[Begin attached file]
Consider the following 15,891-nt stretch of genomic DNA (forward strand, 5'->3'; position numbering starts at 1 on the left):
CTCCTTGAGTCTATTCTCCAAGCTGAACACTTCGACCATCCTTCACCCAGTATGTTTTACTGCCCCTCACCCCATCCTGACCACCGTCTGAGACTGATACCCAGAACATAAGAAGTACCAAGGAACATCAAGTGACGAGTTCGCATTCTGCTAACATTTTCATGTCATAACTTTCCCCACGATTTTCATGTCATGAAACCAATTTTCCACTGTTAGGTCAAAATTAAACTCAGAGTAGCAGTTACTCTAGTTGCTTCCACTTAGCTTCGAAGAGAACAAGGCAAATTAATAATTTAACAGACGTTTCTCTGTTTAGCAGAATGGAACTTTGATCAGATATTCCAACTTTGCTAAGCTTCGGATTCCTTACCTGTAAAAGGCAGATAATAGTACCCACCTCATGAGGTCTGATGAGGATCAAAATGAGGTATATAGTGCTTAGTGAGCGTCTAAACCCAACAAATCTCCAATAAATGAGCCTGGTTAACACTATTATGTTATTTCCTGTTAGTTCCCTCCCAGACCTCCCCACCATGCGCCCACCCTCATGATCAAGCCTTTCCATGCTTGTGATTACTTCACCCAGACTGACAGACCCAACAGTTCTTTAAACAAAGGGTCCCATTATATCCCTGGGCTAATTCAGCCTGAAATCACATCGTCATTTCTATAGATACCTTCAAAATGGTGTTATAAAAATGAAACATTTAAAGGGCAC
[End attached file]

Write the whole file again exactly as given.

Consider the following 15,891-nt stretch of genomic DNA (forward strand, 5'->3'; position numbering starts at 1 on the left):
CTCCTTGAGTCTATTCTCCAAGCTGAACACTTCGACCATCCTTCACCCAGTATGTTTTACTGCCCCTCACCCCATCCTGACCACCGTCTGAGACTGATACCCAGAACATAAGAAGTACCAAGGAACATCAAGTGACGAGTTCGCATTCTGCTAACATTTTCATGTCATAACTTTCCCCACGATTTTCATGTCATGAAACCAATTTTCCACTGTTAGGTCAAAATTAAACTCAGAGTAGCAGTTACTCTAGTTGCTTCCACTTAGCTTCGAAGAGAACAAGGCAAATTAATAATTTAACAGACGTTTCTCTGTTTAGCAGAATGGAACTTTGATCAGATATTCCAACTTTGCTAAGCTTCGGATTCCTTACCTGTAAAAGGCAGATAATAGTACCCACCTCATGAGGTCTGATGAGGATCAAAATGAGGTATATAGTGCTTAGTGAGCGTCTAAACCCAACAAATCTCCAATAAATGAGCCTGGTTAACACTATTATGTTATTTCCTGTTAGTTCCCTCCCAGACCTCCCCACCATGCGCCCACCCTCATGATCAAGCCTTTCCATGCTTGTGATTACTTCACCCAGACTGACAGACCCAACAGTTCTTTAAACAAAGGGTCCCATTATATCCCTGGGCTAATTCAGCCTGAAATCACATCGTCATTTCTATAGATACCTTCAAAATGGTGTTATAAAAATGAAACATTTAAAGGGCAC